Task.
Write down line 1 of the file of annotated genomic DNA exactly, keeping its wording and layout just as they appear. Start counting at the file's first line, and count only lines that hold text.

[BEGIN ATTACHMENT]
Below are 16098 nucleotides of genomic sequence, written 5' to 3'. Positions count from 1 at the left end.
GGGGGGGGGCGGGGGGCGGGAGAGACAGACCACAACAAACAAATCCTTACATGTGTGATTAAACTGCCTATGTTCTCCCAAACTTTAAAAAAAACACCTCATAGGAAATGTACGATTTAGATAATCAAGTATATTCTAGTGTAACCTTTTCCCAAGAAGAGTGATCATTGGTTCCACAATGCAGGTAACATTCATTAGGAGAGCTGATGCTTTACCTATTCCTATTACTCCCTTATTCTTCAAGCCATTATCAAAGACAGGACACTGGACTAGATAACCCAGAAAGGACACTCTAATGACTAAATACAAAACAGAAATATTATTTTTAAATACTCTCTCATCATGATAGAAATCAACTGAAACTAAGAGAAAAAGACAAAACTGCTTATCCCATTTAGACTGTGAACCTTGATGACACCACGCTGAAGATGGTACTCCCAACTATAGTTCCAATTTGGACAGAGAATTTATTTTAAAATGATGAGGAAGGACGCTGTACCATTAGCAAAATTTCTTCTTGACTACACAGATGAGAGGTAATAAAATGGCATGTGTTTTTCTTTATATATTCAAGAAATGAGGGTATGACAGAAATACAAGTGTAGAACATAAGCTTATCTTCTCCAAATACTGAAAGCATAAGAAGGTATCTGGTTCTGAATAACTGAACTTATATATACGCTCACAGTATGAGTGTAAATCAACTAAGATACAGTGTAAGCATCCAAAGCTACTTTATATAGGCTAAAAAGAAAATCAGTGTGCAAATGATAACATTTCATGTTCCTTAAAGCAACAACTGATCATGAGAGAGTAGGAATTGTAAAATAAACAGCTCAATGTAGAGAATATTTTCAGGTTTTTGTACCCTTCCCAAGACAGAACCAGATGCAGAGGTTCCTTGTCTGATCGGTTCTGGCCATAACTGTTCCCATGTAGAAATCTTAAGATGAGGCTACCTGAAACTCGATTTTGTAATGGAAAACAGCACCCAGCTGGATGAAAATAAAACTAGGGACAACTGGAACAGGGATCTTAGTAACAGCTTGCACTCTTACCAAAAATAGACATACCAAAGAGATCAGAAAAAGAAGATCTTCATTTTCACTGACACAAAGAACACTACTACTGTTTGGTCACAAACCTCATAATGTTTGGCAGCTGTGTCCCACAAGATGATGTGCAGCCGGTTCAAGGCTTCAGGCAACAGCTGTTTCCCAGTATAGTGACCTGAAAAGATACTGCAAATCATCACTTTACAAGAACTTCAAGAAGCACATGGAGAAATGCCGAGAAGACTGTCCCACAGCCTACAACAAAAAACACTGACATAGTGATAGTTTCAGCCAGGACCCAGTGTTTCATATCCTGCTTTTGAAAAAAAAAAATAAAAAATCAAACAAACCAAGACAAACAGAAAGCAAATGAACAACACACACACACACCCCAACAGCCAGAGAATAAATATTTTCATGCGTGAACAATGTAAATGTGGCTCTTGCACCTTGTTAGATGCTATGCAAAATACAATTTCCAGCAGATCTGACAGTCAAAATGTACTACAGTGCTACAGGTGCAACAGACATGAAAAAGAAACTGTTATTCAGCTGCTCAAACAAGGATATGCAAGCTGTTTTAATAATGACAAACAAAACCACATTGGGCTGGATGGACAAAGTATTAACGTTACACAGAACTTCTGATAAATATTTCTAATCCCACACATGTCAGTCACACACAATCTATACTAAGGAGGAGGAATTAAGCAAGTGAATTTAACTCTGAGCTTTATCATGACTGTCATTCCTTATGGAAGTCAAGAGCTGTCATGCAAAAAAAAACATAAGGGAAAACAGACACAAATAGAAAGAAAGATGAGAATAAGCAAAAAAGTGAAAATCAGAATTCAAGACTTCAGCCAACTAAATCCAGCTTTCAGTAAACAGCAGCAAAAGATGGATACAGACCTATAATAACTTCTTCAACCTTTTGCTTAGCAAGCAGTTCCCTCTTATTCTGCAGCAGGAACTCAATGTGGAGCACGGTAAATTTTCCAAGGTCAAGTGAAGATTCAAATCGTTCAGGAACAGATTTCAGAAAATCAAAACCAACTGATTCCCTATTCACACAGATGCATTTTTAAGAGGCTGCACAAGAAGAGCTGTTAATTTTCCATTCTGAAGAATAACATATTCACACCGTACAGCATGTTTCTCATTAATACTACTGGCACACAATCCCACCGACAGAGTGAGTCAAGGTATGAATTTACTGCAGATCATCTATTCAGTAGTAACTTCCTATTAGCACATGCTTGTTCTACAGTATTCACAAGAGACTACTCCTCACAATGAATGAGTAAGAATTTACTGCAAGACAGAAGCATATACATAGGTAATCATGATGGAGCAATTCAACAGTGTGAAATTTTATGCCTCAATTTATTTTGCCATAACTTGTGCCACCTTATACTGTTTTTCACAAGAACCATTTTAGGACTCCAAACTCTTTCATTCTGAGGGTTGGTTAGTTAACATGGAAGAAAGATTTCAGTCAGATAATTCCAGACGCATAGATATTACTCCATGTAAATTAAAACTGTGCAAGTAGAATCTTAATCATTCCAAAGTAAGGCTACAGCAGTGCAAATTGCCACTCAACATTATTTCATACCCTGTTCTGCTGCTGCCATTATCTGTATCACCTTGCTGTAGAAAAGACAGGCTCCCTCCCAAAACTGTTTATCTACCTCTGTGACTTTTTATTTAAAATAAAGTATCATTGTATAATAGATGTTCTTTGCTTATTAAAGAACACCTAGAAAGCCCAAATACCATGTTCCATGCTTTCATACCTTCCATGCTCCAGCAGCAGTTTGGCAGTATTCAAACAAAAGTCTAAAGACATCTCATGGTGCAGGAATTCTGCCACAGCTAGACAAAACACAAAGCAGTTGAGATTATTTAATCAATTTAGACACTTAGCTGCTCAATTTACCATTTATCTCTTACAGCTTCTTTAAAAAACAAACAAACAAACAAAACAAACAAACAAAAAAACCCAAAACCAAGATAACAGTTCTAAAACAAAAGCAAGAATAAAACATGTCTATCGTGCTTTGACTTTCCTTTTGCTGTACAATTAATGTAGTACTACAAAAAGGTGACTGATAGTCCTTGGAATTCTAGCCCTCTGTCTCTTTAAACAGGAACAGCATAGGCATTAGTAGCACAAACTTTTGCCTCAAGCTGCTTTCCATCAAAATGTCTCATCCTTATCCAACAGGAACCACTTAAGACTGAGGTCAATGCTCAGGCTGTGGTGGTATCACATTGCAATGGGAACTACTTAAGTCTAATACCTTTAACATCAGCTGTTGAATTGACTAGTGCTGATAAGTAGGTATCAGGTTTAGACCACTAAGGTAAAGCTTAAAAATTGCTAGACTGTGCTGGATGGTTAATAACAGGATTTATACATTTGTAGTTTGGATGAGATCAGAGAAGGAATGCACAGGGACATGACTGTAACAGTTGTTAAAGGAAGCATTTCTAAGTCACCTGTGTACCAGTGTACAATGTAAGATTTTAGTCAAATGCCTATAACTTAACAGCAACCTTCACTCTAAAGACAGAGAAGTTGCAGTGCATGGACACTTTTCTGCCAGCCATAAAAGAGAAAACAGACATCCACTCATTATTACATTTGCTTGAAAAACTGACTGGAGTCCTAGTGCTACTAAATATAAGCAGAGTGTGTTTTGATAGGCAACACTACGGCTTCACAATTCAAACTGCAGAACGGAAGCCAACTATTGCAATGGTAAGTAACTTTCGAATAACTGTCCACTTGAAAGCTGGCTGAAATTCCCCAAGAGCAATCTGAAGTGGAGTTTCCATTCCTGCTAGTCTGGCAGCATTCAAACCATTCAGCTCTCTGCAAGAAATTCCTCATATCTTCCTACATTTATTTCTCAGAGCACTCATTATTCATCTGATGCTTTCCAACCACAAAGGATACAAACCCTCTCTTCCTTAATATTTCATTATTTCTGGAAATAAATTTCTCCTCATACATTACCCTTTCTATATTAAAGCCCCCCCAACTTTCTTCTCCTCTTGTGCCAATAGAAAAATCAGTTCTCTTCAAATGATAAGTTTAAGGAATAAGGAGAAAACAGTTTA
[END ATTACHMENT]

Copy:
Below are 16098 nucleotides of genomic sequence, written 5' to 3'. Positions count from 1 at the left end.